“Taking care of the football and not giving up big plays,” Crowley said. “They’re capable of doing that. We’ve got to make sure we get our defense off the field and get our offense out there and try to take care of the ball, eat up some clock and get after it.”

For the Dragons, Carpenter said preparation would be the key.

“It’s the same thing every week,” Carpenter said. “Defensively, you’ve got to key all of your reads. That’s the stuff that we have to do. Offensively, when we throw the ball, we have to catch all of our reads correctly, the line has to block. All of the things that all of the coaches tell you. It’s the same thing every week, you just have to be prepared totally for what you’re doing.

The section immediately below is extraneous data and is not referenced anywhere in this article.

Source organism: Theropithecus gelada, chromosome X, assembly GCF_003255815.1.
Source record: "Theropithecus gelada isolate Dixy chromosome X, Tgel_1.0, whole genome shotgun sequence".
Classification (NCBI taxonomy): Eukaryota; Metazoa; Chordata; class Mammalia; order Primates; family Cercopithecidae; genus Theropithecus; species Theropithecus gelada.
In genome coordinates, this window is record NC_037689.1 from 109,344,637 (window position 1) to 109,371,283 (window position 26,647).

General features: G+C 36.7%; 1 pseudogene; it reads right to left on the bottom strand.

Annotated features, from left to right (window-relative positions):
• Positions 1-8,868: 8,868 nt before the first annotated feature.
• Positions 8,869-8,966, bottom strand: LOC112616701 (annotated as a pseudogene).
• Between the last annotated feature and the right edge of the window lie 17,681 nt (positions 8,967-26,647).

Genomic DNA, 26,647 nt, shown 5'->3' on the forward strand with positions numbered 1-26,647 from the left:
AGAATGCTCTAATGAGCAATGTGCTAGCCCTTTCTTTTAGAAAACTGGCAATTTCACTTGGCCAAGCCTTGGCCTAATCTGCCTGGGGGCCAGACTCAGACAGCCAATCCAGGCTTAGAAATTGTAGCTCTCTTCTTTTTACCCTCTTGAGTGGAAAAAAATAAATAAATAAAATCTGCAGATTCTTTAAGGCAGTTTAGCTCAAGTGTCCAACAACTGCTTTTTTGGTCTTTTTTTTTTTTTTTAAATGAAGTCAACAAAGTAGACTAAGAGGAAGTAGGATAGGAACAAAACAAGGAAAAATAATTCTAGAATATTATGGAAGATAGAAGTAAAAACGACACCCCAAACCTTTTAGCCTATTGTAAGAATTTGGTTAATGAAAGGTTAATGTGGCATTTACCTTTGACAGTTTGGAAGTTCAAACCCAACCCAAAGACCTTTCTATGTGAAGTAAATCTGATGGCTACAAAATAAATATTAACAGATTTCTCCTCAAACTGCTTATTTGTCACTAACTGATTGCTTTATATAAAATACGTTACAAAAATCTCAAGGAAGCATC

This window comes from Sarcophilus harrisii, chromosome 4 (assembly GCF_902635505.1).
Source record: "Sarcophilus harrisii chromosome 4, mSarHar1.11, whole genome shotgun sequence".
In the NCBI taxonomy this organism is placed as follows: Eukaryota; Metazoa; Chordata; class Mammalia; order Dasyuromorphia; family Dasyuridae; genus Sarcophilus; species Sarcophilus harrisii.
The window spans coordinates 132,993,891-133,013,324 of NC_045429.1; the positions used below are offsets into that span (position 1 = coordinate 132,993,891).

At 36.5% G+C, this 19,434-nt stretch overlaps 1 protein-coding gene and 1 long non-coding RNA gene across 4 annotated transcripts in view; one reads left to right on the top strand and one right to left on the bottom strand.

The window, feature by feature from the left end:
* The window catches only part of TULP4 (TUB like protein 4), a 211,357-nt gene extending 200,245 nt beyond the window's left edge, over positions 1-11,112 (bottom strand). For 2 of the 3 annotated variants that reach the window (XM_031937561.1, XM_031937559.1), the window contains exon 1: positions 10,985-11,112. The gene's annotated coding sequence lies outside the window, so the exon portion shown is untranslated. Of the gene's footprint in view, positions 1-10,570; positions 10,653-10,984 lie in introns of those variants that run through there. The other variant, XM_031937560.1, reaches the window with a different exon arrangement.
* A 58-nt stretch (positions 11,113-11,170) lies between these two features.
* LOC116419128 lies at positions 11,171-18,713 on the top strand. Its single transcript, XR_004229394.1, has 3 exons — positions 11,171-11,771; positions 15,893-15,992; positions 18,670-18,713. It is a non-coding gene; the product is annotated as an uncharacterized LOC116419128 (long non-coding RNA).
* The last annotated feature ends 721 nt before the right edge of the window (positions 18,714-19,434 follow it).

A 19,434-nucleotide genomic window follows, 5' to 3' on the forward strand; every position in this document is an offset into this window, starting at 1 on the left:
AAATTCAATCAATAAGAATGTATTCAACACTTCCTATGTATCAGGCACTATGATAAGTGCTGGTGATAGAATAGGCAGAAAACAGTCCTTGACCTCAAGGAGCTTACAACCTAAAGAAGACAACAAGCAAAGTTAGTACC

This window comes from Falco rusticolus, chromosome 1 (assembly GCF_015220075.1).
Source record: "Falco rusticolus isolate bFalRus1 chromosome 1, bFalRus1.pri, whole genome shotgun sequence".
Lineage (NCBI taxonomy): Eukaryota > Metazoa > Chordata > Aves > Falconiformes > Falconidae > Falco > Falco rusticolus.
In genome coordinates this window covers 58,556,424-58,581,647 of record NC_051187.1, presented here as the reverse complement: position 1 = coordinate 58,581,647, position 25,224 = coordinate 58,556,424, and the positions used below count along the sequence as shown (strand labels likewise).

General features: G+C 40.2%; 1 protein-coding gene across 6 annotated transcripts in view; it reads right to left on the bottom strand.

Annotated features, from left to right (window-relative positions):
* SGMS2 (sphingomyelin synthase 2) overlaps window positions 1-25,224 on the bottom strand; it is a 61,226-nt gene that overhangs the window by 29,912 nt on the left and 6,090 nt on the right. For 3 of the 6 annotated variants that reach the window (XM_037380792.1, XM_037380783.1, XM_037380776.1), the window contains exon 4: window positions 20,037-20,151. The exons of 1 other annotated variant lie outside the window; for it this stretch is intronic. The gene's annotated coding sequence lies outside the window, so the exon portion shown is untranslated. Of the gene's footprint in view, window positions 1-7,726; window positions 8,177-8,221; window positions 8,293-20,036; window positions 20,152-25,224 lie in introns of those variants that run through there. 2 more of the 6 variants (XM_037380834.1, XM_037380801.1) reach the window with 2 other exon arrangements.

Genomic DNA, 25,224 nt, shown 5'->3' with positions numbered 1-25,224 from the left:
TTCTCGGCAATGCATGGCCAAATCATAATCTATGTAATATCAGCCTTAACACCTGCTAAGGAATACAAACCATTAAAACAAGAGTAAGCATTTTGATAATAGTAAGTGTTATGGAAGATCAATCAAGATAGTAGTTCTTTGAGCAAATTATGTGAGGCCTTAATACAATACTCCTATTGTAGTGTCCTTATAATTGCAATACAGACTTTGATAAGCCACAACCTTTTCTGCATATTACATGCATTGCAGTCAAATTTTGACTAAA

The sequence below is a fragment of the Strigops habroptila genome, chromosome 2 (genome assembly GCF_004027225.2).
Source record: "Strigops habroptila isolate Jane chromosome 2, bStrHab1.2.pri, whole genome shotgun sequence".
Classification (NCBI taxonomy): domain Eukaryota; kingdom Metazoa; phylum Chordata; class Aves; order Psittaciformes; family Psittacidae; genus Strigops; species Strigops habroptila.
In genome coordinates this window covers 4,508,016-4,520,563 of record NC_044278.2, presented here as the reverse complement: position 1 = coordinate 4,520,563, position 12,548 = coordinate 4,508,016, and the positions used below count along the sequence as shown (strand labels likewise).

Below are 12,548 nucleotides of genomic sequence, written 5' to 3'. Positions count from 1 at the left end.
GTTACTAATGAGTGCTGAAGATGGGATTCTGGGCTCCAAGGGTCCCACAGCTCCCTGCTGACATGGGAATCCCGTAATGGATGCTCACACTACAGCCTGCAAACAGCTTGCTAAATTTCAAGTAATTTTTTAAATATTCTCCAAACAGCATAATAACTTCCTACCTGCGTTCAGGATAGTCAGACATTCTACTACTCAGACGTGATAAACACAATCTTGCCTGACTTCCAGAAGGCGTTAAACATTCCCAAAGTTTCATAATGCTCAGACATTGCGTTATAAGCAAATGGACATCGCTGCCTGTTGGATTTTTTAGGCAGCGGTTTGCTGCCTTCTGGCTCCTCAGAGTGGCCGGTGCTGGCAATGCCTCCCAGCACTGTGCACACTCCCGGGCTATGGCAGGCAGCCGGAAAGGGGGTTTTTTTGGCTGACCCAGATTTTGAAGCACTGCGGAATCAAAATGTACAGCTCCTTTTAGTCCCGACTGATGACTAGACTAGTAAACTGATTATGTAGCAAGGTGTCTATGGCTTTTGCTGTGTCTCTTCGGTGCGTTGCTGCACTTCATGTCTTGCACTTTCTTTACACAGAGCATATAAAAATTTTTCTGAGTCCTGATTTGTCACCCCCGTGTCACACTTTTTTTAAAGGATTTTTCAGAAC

“They’ve got to read scouting reports, check out everything that we have set up for them and then you have to remember the different formations and things that they do different options out of it, so we just have to be totally prepared for what we’re going and don’t take the long trip as a holiday. Get out there and get after it and play as hard as we can.”